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Reducing Radon Gas Emissions in Concrete

Time: Fri 2022-12-02 10.00

Location: Kollegiesalen, Brinellvägen 8, Stockholm

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Language: English

Subject area: Civil and Architectural Engineering, Concrete Structures

Doctoral student: Magnus Döse , Betongbyggnad

Opponent: Professor Franz Josef Maringer, BOKU - University of Natural Resources and Life Sciences, Vienna, Austria

Supervisor: Professor Johan Silfwerbrand, Bro- och stålbyggnad, Betongbyggnad

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QC 20221108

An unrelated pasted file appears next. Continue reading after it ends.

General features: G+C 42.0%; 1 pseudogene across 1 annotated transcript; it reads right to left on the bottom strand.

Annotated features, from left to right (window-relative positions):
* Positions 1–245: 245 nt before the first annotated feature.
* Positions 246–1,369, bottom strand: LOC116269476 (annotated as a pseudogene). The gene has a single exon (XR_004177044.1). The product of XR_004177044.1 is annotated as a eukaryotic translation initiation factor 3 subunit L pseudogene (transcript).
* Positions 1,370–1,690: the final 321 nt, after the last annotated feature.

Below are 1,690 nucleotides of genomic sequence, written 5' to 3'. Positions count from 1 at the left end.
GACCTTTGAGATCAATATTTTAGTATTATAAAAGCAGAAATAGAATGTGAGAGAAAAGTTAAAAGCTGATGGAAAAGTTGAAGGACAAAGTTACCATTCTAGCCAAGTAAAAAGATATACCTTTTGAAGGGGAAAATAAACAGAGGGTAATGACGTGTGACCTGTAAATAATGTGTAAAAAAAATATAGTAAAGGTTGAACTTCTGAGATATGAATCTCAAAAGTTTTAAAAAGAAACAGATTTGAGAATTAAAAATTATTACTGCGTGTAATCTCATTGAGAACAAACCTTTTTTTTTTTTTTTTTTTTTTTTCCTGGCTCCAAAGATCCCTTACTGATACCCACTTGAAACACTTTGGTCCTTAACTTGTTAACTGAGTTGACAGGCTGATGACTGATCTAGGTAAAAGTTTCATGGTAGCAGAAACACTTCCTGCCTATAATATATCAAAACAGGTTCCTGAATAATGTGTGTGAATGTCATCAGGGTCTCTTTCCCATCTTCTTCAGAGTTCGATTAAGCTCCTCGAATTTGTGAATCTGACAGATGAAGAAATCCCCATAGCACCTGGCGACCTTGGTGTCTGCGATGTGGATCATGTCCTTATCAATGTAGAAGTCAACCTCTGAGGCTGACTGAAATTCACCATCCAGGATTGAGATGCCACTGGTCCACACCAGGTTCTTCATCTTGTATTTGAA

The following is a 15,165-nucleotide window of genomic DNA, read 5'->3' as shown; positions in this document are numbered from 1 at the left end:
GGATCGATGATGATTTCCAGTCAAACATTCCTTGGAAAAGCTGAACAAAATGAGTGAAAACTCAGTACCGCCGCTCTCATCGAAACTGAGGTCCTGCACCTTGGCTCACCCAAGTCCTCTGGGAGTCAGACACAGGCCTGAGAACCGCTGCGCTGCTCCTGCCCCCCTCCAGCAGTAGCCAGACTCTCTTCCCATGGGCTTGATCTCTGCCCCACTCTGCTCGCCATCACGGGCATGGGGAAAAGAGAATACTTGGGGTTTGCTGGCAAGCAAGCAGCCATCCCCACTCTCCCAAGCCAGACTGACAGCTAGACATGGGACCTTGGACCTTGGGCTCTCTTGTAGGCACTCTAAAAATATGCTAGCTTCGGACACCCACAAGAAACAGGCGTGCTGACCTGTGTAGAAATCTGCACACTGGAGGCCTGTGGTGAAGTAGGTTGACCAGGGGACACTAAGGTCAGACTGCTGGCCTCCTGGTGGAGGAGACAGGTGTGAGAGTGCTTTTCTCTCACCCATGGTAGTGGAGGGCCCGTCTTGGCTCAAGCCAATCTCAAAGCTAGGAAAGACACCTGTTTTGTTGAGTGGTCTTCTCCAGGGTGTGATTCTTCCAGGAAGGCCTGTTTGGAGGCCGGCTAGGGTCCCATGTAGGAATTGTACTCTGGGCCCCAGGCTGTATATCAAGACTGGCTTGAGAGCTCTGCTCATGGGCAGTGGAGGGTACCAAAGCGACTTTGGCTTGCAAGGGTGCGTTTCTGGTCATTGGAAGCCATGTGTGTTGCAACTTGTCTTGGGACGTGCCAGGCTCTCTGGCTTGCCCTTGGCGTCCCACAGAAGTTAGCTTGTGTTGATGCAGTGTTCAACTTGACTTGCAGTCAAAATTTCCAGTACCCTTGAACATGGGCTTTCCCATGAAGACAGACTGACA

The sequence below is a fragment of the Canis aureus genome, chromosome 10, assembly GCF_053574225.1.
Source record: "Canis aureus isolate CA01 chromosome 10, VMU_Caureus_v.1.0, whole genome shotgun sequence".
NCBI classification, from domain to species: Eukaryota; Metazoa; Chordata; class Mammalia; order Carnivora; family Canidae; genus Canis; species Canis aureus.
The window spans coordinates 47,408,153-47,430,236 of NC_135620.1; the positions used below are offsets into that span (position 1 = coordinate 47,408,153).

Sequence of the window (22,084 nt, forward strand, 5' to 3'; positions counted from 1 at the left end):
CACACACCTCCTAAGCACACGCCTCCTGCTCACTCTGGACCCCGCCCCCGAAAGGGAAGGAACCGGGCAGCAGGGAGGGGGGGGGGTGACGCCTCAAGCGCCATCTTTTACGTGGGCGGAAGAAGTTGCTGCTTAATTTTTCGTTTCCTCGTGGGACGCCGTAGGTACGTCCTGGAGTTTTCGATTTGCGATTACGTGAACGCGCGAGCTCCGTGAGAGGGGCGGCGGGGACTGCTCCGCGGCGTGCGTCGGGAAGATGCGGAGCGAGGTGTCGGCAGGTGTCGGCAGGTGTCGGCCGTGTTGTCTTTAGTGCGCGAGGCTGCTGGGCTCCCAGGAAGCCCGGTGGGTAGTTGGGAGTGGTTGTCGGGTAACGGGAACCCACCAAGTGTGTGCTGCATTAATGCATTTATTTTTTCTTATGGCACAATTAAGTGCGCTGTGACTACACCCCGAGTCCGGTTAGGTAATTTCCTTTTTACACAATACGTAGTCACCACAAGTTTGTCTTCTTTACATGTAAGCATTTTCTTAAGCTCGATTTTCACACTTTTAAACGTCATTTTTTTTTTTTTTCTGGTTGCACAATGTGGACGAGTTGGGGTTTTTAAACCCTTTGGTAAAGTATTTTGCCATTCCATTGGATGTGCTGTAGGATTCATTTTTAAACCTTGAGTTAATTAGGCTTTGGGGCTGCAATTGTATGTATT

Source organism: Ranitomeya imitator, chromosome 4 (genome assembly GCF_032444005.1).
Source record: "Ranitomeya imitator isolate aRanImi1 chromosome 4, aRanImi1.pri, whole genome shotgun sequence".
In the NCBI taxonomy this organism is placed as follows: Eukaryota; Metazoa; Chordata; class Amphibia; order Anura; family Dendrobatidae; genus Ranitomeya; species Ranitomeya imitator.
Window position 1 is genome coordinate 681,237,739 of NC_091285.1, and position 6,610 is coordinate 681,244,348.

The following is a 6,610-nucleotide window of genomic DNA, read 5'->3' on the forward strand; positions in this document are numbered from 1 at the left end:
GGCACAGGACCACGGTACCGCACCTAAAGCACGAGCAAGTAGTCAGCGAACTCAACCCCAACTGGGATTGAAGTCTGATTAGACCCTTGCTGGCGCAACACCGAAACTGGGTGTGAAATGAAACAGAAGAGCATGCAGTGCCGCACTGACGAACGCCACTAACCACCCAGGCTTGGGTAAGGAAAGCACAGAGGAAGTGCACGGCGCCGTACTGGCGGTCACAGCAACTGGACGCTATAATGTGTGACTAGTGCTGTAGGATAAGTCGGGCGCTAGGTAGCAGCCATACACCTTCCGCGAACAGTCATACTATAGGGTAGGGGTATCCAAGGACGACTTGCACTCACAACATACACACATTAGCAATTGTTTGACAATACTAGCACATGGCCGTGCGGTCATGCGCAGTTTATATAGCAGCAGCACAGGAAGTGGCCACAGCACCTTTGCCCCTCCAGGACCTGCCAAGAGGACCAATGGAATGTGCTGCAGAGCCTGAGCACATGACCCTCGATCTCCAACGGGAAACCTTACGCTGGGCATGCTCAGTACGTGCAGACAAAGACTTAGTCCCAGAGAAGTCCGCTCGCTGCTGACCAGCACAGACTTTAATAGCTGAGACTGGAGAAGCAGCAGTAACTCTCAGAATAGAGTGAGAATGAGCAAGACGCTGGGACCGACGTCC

Several compulsory regulations and recommendations regarding ionising radiation for building products have been introduced in recent years. Furthermore, industry-affiliated aggregate and concrete companies strive to implement environmental goals that should be fulfilled regarding building materials. In Sweden, a certification system for high-level environmental quality assurance has beendesigned by the Green Building Council (Miljöbyggnad 3.0). The certification system is used in procurements of house constructions to achieve a high standard and good quality environment for habitants inside new buildings. One of these environmental goals, as part of this certification system,concerns acceptable levels of radon within the indoor environment. In recent decades it has become increasingly common for the concrete industry to use combinations of different Supplementary Cementitious Materials (SCMs) in concrete to reduce the carbon dioxide emissions of cement production. Additions of SCMs and different admixtures can also improve the properties of concrete, such as increased strength and durability. However, knowledge of ionising radiation and radon is still limited. How do SCMs and hydrophobic admixtures contribute regarding properties such as radon gas exhalation from concrete? Are there any advantages? Disadvantages? Can one make use of specific properties in specific indoor climate environments? What is the effect of moisture?The main part of the thesis embraces these concerns. Twelve different concrete recipes were cast to investigate the 222Rn radon exhalation rate of these concrete mixtures in relation to their relative humidity (RH). Ten recipes consisted of different mixes of binders and hydrophobic admixtures containing crushed rock with a slightly enhanced 226Ra-activity concentration (Bq/kg), while two other recipes included crushed rock with low levels of radioactivity. As a reference cement, a CEM I, 52.5 Rproduced by Cementa AB/HeidelbergCement Group (Skövde cement factory) was used. The concretes´ composition had a water binder ratio (w/b) of 0.55.For radon gas analysis and radon diffusion measurements, a method using the decay rate of alpha energies from 222Rn and 218Po was employed. The amount of decay per unit time was calibrated in relation to a well-defined radon gas level. The readings or output from the radon gas monitor were then displayed as 222Rn content in air in the unit Bq/m3. Diffusion measurements included an instrument named RAD 7 from Durridge, Inc. The instrument´s measuring technique uses a solid-statedetector.The results imply that SCMs and hydrophobic admixtures (liquid) have a moderate to fairly large impact on the radon exhalation rate, with a humidity of 75 % and 60 %. The largest impact at a relative humidity of 75 % is shown by micro-silica (SF-30), which reduces the radon exhalation rate by up to 57 %. However, at a relative humidity of 45 %, the radon exhalation of the reference concrete is in line with most other concrete mixes regarding their radon exhalation rates. One needs to separate between radon gas exhalation and radon gas diffusion, although they both affect the radon rate within a building. In the study, the radon gas exhalation rate generally decreased with decreasing relative humidity. The radon gas diffusion, however, increased in general as the relative humidity decreased. Also, the natural process of carbonation affects the radon exhalation rate. The study performed as part of the thesis, relating to carbonation and its influence, generated different results depending on the concrete recipe, but can be summarised as follows: (i) concrete with only CEM I or CEM I combined with an hydrophobic admixture indicated a reduced radon exhalation rate; and (ii) for a concrete recipe containing CEM I as a binder combined with slag or fly ash, the radon exhalation rate increased.Another study, as part of the thesis, embraced induced cracks and their influence upon the radon exhalation rate. The study showed that the influence of cracks can be quite large. In two cases an increase of 200-250 % was calculated compared to the radon exhalation rate of the same concrete without cracks. In the other cases, the increase was proportional to the increase of the concrete surface.iiiSeveral factors influence the final rate of radon being exhaled from a building material. The radon exhalation in the examined building materials can also be addressed as the production rate of radon (exhalation of radon per unit volume) for the investigated concrete mixes. The production rate is mainly governed by the emanation coefficient, the content of radium in the materials and the material´s density (volume and mass) as well as the radon decay constant. Since the investigated concrete mixes have a similar density and radium content, these variables are of less importance when assessing the differences between the concrete mixes’ exhalation rates. Consequently, the influence of the radon emanation becomes a major parameter when comparing the different concrete mixes. The radon emanation has in the ongoing assessments been demonstrated to show substantial variation due to the influence of the relative humidity. Initially, in a water filled system (100 % RH), the water acts as a barrier, and radon are accumulated in the pores (e.g., the recoil theorem). When the moisture level decreases, the initially high radon levels in the pore system are enabled to diffuse into the free air. The initially high concentration of water molecules also acts as a carrier for some of the radon atoms. This promotes the successive reduction of the relative humidity in the concrete samples, and the number of radon atoms that reach the concrete surface is also diminished, which consequently reduces the radon exhalation rate. In other words, the most important factor for differences in the radon exhalation rate can be dedicated to its radon emanation, which refers to the number of radon atoms being released from the material itself into the free air. Therefore, the tightness of the concrete, or its permeability, is very important. This is in part reflected in the diffusion coefficient or radon diffusion length being assessed for the different concrete samples.That the radon gas diffusion increases with a lower relative humidity in the concrete is reasonable since the diffusion rate in water is markedly lower than in air. The diffusion rates in the investigated concrete samples have a subordinate role, however, when one evaluates the final exhalation rate. The high radon exhalation rate in this study is foremost due to (i) the material´s high radium content and (ii) higher emanation coefficient at higher relative humidities. It is of importance to note that the materials´ slightly elevated radium content has a large influence on the high radon exhalation. Comparing concrete recipe C with a recipe replaced with a low radioactive content aggregate (i.e., a low amount of radium), the production rate is very limited, which means a low radon exhalation rate, even though a moderate emanation coefficient can be shown. Conclusively, this implies that the relation between the relative humidity (RH), radon concentration and diffusion within a concrete wall, ceiling or floor is a complicated interaction. In practice, the influence of relative humidity is the dominant factor for the final radon exhalation rate from a building material. Consequently, the radon exhalation rate, in general, decreases over time as the concrete driesout and the relative humidity decreases. Some essential conclusions derived from the thesis are that: SCMs and hydrophobic admixtures can effectively reduce the radon gas exhalation rate, specifically at higher relative humidity levels;fractures in concrete may generate substantial radon concentration increases; and, depending on the choice of binders, the carbonation of concrete may have a positive or negative effect on the radon exhalation rate